Learning on the job

The Islander – April 2024

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70 : 20 : 10 rule

How much learning do we expect our crew to do once they are in a job? According to research, most of it!

To ensure that real learning takes place and endures, apply the 70 : 20 : 10 rule. With so much emphasis on courses and qualifications, it’s easy to think that crew are getting all the development they need off the yacht. Integrating both formal and informal training, is a more holistic and enduring way to learn and develop new skills and behaviours.

  • 70% from real life and on-the-job experiences, tasks and problem solving. This is the most important aspect.
  • 20% from feedback and from watching and working with role models.
  • 10% from formal training. Sadly this is all they are likely to recall, remember that term, ‘skill fade’?

The model was created in the 1980s by three researchers and authors, Morgan McCall, Michael M. Lombardo and Robert A. Eichinger. The model continues to be widely used by many organisations across the globe. The authors believe that hands-on experience (the 70%) is the most important, because it enables individuals to discover and refine their skills, in a ‘live’ context. They can also learn from their mistakes and can often receive immediate feedback on their performance, whether that be from you or self-reflection. Their decision making will improve, many of the decisions we make use mental models developed through real time experience, rather than theory learnt in the classroom.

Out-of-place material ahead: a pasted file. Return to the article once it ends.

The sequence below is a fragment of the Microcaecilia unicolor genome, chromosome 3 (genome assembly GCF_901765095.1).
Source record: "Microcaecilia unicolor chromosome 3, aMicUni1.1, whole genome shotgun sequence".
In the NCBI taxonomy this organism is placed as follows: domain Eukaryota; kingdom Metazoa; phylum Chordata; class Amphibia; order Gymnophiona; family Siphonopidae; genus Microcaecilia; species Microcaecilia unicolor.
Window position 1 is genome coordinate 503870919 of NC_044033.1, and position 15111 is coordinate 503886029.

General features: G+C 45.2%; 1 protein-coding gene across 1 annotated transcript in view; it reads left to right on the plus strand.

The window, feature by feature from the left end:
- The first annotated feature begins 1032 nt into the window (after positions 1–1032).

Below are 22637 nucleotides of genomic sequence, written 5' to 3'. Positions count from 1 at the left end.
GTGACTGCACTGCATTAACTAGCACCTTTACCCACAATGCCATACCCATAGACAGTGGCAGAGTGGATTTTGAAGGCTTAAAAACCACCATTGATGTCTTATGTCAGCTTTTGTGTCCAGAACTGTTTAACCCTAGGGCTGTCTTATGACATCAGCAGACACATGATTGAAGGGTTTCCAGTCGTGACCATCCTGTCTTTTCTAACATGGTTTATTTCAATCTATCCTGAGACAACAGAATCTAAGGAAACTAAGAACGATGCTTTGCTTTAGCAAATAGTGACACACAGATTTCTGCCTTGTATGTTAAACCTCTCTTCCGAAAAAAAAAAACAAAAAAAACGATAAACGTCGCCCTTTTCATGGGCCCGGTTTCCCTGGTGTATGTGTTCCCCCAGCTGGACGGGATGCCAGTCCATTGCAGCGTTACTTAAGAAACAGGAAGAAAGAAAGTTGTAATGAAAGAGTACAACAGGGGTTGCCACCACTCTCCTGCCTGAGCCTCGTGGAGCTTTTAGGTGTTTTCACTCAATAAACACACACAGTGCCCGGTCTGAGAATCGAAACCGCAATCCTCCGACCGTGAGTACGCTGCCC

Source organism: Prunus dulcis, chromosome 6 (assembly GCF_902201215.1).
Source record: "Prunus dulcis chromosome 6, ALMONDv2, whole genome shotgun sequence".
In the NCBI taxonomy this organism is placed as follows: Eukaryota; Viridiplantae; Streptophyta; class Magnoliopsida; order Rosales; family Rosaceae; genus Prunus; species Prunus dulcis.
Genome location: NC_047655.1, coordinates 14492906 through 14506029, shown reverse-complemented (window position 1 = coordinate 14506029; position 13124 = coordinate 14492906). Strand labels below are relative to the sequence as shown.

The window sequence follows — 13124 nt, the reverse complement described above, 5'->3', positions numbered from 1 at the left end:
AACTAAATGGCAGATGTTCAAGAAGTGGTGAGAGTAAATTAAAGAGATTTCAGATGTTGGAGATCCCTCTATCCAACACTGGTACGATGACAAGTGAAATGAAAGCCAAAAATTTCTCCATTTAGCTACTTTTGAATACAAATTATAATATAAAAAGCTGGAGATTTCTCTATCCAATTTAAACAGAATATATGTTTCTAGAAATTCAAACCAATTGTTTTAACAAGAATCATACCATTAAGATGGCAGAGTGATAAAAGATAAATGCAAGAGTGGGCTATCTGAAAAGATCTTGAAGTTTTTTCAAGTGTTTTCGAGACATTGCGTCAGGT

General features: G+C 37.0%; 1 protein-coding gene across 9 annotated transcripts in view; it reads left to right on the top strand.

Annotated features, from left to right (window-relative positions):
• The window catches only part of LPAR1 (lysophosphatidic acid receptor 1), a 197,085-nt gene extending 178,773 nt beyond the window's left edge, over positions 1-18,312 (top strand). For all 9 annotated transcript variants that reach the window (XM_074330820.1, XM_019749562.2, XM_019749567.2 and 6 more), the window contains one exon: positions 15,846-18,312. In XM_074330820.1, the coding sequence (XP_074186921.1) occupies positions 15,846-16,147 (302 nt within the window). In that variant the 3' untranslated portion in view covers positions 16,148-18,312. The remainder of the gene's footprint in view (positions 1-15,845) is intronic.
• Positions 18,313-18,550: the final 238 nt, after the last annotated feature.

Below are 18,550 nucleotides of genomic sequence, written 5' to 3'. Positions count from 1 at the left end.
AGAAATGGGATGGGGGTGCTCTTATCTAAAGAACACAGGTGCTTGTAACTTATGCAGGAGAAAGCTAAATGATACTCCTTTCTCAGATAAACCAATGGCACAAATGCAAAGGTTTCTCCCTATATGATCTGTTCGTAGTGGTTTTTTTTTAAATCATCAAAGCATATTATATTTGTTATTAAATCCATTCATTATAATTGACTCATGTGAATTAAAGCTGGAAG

The 20% comes through a range of activities that include social learning, coaching, mentoring, collaborative learning and learning from others. Encouragement and feedback are important elements of this valuable learning method.

The formula holds that only 10 percent of professional development comes from the traditional formal classroom environment, which may be a surprise to many!

The question is how are you going to implement this 90% of on board learning and development for crew? Perhaps the first question should be – “Am I going to create a learning culture on board?” Once the answer is “yes”, it may not be as onerous as it at first appears.

There are many ways to help create the learning culture on board:-

  • Developing a buddy system and already you are providing a mentoring and learning environment. Whether they are actually doing or just watching and listening, they are learning
  • Job and knock – could turn into Job & learn! Perhaps it is Thursday afternoons, for n hour or so to learn something new
  • Ask someone junior to run a 15 minute tool box talk – the NHS have been running a system for years  where a student will – watch one : do one : teach one (surgical operations – thankfully supervised!)
  • Hold monthly 1:1’s and ensure everyone has a current action plan in place, and that includes you!
  • When crew return from a course, get them to demonstrate or teach others, some of their new found knowledge.
  • Earmark 30 minutes each week for crew development
  • Go out of your way to give crew regular feedback – both positive and developmental.

So as a senior crew member if you are wondering how responsible you are for your junior crew’s learning … It’s a lot! 90%. Make a commitment this winter to try out a couple of extra ways to increase your crew’s learning and development.

Impact Crew will support you to create the right culture for your yacht.  We specialise in providing team and leadership development, along with other management consultancy services.